Java One from Afar

I have been at JavaOne since 1996, its inaugural year. In 1996, JavaOne was colocated with the Software Development conference, which has since fallen on hard times and vanished. But at the time, half of the exhibitors were from SD, and the other half from JavaOne. Weirdly enough, the JavaOne booths were all yellow with a bit of red and blue, so it looked as if the SD half of the exhibit hall represented the free world and the Java One half a totalitarian regime. This year, JavaOne is again colocated with another conference, Oracle OpenWorld, but I am on sabbatical in Vietnam, so I didn't get to enjoy the show.

However, through the miracle of the blogosphere, it is amazing how much information one can get without actually being present. In fact, maybe it's helpful to be outside the reality distortion field. Here is my take from afar.

1. As already hinted, Java SE 7 will have modest improvements and be delivered in 2011. Java SE 8 is promised for 2012.

2. I didn't hear anything about Java EE 7, but that's ok—the EE 6 app servers are just rolling out.

3. There were encouraging words about commitment to GlassFish and NetBeans.

3. The big surprise announcement is Java FX 2.0. A release is promised in 2011 with an ambitious roadmap. There will be Java bindings to the API, which means you no longer have to use FX Script. Now that's something that I have asked for ever since I first heard of Java FX. (By the way, FX Script will not be developed further.) Also promised are a rewrite of the media stack, a new accelerated graphics stack called Prism that works outside the AWT, and a mechanism for rendering a scenegraph to HTML 5. All of this has been touted as “Swing 2.0”.

I am baffled by this, in particular, the timeline. We were told that it would take until mid-2012 to deliver the originally planned Java SE 7. Fair enough, but how can Java FX 2.0, which seems at least as ambitious, come out so much more quickly? Someone still has to work out some pretty basic details, such as how binding is going to be done in a Java API. Multimedia has not been a strong point of Java FX in the past; see for example this blog to get a feel for some of the issues. Prism sounds great, but it's not something for which I could find any public information. And I don't begin to understand the HTML 5 angle. Every time that I hear “rendering for multiple display technologies", I run for the hills. Remember Java FX Mobile? (By the way, that's now dead too.)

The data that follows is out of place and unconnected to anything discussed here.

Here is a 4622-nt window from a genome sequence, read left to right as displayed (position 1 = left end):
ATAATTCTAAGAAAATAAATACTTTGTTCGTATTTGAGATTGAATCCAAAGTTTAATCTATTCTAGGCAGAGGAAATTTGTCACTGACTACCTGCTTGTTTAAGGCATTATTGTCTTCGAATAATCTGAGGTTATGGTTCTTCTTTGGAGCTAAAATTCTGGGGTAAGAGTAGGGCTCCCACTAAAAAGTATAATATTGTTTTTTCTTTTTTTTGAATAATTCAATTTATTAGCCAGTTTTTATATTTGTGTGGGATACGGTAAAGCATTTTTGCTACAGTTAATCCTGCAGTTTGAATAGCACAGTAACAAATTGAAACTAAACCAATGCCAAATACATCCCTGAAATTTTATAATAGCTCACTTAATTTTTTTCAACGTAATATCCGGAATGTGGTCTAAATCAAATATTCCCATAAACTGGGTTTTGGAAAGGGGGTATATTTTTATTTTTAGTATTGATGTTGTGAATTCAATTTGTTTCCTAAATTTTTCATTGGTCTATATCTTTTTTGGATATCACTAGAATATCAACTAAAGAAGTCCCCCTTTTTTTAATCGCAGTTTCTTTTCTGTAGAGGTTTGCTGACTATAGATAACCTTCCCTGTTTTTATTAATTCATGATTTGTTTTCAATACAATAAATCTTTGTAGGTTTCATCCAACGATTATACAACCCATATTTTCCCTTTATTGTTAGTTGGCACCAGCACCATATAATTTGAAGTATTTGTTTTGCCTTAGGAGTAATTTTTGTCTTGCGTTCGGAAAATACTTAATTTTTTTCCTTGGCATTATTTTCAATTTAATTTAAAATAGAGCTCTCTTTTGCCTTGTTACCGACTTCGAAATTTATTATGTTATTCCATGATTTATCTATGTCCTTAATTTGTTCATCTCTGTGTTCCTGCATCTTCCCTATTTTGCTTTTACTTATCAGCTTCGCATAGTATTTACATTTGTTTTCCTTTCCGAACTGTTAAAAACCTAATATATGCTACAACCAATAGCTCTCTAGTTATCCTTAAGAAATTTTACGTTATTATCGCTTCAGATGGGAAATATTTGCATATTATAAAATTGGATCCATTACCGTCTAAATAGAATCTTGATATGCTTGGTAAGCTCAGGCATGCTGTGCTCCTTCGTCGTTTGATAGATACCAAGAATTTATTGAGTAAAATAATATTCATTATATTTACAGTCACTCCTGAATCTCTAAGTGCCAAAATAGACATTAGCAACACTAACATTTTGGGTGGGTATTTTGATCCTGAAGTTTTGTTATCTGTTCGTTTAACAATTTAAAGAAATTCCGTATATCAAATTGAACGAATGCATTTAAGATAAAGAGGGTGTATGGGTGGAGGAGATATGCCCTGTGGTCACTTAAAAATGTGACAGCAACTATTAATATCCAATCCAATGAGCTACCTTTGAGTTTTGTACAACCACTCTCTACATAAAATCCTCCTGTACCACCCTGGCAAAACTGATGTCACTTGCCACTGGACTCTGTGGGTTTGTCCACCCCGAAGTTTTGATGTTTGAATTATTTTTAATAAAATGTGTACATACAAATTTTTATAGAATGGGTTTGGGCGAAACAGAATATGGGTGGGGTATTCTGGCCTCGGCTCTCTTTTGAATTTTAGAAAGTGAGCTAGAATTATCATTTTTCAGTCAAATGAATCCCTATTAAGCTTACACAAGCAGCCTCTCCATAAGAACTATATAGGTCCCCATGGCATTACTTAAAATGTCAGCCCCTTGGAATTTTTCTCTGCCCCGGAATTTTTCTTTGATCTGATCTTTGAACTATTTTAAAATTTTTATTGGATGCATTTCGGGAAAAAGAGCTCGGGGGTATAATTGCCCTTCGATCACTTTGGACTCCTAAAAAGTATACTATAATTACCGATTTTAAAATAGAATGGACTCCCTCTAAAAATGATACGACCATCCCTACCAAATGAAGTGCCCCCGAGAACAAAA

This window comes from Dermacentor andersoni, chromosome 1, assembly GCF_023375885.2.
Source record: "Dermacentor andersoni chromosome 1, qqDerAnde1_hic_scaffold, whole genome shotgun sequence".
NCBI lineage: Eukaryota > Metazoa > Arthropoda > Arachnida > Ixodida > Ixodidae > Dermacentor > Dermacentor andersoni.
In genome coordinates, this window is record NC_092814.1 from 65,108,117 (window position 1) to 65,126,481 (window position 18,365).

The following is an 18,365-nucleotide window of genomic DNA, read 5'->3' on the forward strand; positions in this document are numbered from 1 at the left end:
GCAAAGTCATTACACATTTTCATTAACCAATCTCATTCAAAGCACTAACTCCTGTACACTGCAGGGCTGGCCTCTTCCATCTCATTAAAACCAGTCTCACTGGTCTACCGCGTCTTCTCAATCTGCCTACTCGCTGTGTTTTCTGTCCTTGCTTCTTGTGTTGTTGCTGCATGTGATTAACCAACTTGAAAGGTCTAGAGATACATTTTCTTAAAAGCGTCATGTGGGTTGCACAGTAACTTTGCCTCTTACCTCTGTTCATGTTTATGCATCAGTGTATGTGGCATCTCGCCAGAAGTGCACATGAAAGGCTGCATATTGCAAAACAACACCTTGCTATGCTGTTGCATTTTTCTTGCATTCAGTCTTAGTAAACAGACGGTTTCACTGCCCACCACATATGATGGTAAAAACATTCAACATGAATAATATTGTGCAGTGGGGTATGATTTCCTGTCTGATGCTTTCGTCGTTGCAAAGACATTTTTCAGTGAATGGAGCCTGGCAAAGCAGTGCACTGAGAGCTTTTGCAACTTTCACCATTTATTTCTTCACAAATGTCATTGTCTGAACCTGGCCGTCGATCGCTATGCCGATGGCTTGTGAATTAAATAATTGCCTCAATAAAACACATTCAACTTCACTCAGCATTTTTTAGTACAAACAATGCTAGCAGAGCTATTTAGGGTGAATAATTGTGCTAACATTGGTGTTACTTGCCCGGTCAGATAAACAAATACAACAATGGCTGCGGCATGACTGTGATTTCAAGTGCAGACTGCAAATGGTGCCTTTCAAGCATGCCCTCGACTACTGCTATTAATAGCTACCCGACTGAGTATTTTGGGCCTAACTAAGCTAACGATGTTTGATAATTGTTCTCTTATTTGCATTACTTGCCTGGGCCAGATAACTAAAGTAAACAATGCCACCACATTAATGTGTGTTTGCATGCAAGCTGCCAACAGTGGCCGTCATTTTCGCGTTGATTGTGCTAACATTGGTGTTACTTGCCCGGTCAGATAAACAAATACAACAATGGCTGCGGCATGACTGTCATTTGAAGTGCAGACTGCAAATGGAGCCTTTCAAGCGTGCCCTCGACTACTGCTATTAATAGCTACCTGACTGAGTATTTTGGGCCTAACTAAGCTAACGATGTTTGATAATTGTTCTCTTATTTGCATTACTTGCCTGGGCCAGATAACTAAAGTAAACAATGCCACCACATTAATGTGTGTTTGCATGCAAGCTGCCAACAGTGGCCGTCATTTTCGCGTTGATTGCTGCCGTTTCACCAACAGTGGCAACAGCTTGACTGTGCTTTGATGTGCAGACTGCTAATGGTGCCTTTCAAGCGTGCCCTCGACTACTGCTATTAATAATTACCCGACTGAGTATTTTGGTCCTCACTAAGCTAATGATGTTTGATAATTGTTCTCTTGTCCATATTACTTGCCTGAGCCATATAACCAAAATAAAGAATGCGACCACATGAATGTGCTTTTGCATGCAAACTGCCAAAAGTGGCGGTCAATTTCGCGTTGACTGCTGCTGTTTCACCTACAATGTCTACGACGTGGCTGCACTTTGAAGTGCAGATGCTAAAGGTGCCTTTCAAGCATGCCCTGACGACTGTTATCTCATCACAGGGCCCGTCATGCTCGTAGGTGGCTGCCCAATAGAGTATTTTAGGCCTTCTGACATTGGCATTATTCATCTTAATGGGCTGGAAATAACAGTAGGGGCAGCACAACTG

I very much want to see a modern client-side library for Java, and if Amy Fowler says that Swing isn't going to cut it, I'll look forward to Java FX 2.0. Provided, of course, it is available under GPL and, at least as of SE 8, a part of the platform. But I am not getting the warm and fuzzy feeling that this is going to happen without pain, or by 2011.

4. I was equally baffled by the mobile announcements. The quote that stuck in my mind was from Thomas Kurian: “I would not underestimate our capability [of] delivering a new Java platform [in this space]”.

Ok, count me among the under-estimators.

Yes, I get the point that there are 10x more feature phones than smart phones. I have one of them. But I am not running a single Java app on it. I wouldn't even know how to get one. (I tried once and was hit with some outrageous data charge—thanks, Verizon.)

A while ago, I used a Blackberry. It had a bunch of fine apps, but those weren't Java ME. Ok, not true. There was one Java ME app that I ran—a terminal emulator. Very mainstream...

Right now, I use an Android. It has a bunch of great apps, but they aren't Java ME either. In fact, I understand that Oracle has issues with that platform...

I realize that elsewhere in the world, people do use Java ME apps, but it really seems like fighting yesterday's battle. And if I did want to fight yesterday's battle, I would promise to give feature phones the good 90% of what smartphone users enjoy—apps that integrate with the calendar, messaging, maps, and media on their phone (and, for that matter, Java-based calendar, messaging, mapping, and media for those phones that don't have them—like that feature phone that I no longer use since I got the Android.) I don't see how talking about WebKit, a Java-to-JavaScript bridge, and LWUIT is going to keep mobile Java alive. (And no, I didn't understand where WebKit comes into the picture.)

So, here is what I conclude, from my vantage point as the Sage of Saigon:

If I am wrong, I will really need to attend Java One 2011 to get a better reading of what is happening.